Beyond being a useful tool for visualisation, the data held in the tree are a veritable treasure trove of information. And the tree has revealed some really interesting family connections as it has grown. The physiologist Ivan Pavlov is, for instance, the academic “cousin” of pioneering psychoanalyst Sigmund Freud, via the scientist Johannes Peter Müller; around 62 per cent of neuroscientists on the tree today can trace their lineage back to just one person; and some individuals can even trace their family all the way back to the beginning days of the university.
“You’ve got these figures from the Middle Ages and way back there,” said Dr David. This isn’t necessarily a sign of influence, he cautioned, but it’s still interesting to note. “Do they have anything to do with science now or did they just happen to be the ones who trained monks in monasteries? It’s unclear what has been transmitted here.”
There’s also an interactive element for those on the tree: interested individuals can log on to see who their closest Nobel prizewinning “relation” is. “Everyone’s always pretty close [to a Nobel laureate],” Dr David said. “It’s one of those properties of networks that you don’t appreciate until you look at the data.”
Not everyone is convinced about the merits of academia’s flirtation with genealogy. Writing in Times Higher Education in 2010, Jon Adams, a research officer at the London School of Economics, highlighted that having a glittering scholarly ancestry was “no guarantee of academic prowess. Even as a proxy, it’s a poor indicator”.
“What does a researcher beginning a project at the University of Cambridge…really inherit from Newton or Maxwell? Every student and faculty member with any direct association with those illustrious forebears has long since been replaced,” he wrote.
“What torch is passed? Among both ancestors and descendants, there will be great scholars and there will be duds. Little or nothing is really carried forward – as anyone who discovers a murderer in the ancestry will be quick to point out.”
Academic genealogies, he argued, were attractive mainly because of “the ease with which an individual can insert himself into an august tradition” and, by joining in, staking a claim “for a share of the inheritance, a slice of the intellectual legacy”. Like real genetic family trees, then, academic genealogies are “less about what you ‘really’ are, and more about what you want to inherit”.
This may be so, but Dr David argued that more significant insights can be gleaned by analysing the data in the family tree, pointing to a recent paper he co-authored in Nature Communications. He and his colleagues analysed the data of just under 19,000 life scientists to see how important mentoring really is on academic success, measured by gaining an independent academic position and by how many others they go on to train. The paper supports earlier research findings showing that successful mentors tend to, in turn, train successful students.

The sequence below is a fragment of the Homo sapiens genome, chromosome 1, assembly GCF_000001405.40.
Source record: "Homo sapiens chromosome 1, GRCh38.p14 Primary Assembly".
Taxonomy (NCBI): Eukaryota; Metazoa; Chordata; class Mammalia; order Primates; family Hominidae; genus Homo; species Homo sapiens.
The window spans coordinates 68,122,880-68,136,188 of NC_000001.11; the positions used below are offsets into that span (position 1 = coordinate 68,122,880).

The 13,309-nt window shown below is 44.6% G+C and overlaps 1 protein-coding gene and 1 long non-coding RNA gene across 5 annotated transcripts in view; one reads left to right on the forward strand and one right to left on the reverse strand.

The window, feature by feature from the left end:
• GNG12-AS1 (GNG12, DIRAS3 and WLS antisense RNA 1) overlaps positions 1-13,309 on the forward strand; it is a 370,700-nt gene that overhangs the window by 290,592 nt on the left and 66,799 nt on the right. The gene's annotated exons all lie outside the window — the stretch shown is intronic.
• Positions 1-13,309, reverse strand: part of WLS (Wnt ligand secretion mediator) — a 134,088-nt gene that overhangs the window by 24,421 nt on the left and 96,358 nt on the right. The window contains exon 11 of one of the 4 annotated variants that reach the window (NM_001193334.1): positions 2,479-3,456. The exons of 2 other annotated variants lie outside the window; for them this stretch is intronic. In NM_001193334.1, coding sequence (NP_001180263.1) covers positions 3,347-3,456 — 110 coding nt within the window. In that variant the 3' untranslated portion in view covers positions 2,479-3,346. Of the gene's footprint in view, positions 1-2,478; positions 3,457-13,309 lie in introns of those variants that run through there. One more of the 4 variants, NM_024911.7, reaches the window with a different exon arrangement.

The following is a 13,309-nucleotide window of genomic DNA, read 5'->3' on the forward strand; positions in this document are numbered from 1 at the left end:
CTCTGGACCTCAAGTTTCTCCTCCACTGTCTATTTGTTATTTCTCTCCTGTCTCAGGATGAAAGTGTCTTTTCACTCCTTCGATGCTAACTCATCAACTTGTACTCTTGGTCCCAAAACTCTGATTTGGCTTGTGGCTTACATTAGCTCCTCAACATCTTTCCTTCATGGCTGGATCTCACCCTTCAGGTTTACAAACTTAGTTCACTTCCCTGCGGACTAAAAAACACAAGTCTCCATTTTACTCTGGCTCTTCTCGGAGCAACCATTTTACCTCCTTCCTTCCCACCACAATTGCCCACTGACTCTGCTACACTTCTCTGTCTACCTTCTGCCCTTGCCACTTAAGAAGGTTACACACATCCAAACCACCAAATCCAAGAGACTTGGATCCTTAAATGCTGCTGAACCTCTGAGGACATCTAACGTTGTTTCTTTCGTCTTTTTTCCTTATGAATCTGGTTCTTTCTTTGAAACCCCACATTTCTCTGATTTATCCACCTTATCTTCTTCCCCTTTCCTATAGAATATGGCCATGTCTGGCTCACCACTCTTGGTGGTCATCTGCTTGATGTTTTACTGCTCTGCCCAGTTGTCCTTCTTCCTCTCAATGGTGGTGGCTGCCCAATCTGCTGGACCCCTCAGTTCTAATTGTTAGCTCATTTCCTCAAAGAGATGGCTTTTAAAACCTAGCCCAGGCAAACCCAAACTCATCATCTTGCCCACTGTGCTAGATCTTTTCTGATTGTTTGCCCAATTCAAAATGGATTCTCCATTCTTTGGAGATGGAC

“In a nutshell, if you do training in a lab that is successful you increase your odds of success,” Dr David said. The findings also indicate that postdoctoral training generally exerts a more powerful influence than graduate training on an academic’s future success.
Interestingly, the researchers analysed the papers linked to individual’s profiles on the tree to determine how similar, in terms of semantic content, academic “children” are to their “parents”. This showed that trainees capable of successfully synthesising the disparate fields of various mentors tended to be more successful. Such a pattern holds for at least the past 40 years, despite changes to the number of students and available research positions.
To Dr David, this finding is not too surprising. When asked what insights prospective researchers could draw from the project, he said: “If you really want to succeed it helps to carve out some new area in a field and one way to do that is to take skills learned in one lab to another lab. Rather than simply learning, you’re bringing new skills or problems to different fields.”
Dr David said that it was “important to add that this is not the only way”. He has had “a few grumpy emails” from researchers claiming to have worked with mentors in similar fields and been successful nonetheless. “Fundamentally doing good science is the number one indicator of success,” he said.
Looking forward, Dr David said that he hopes that more and more people will find, use and contribute to the tree. “I hope people will add data,” he said. “It’s open source and open to anyone who wants to analyse it. It’s a community project and people participating will only make the dataset richer.”
It could even be used to point to promising areas of future research, he added. “It could identify huge gaps,” he said. “Maybe it could even make science a more efficient enterprise.”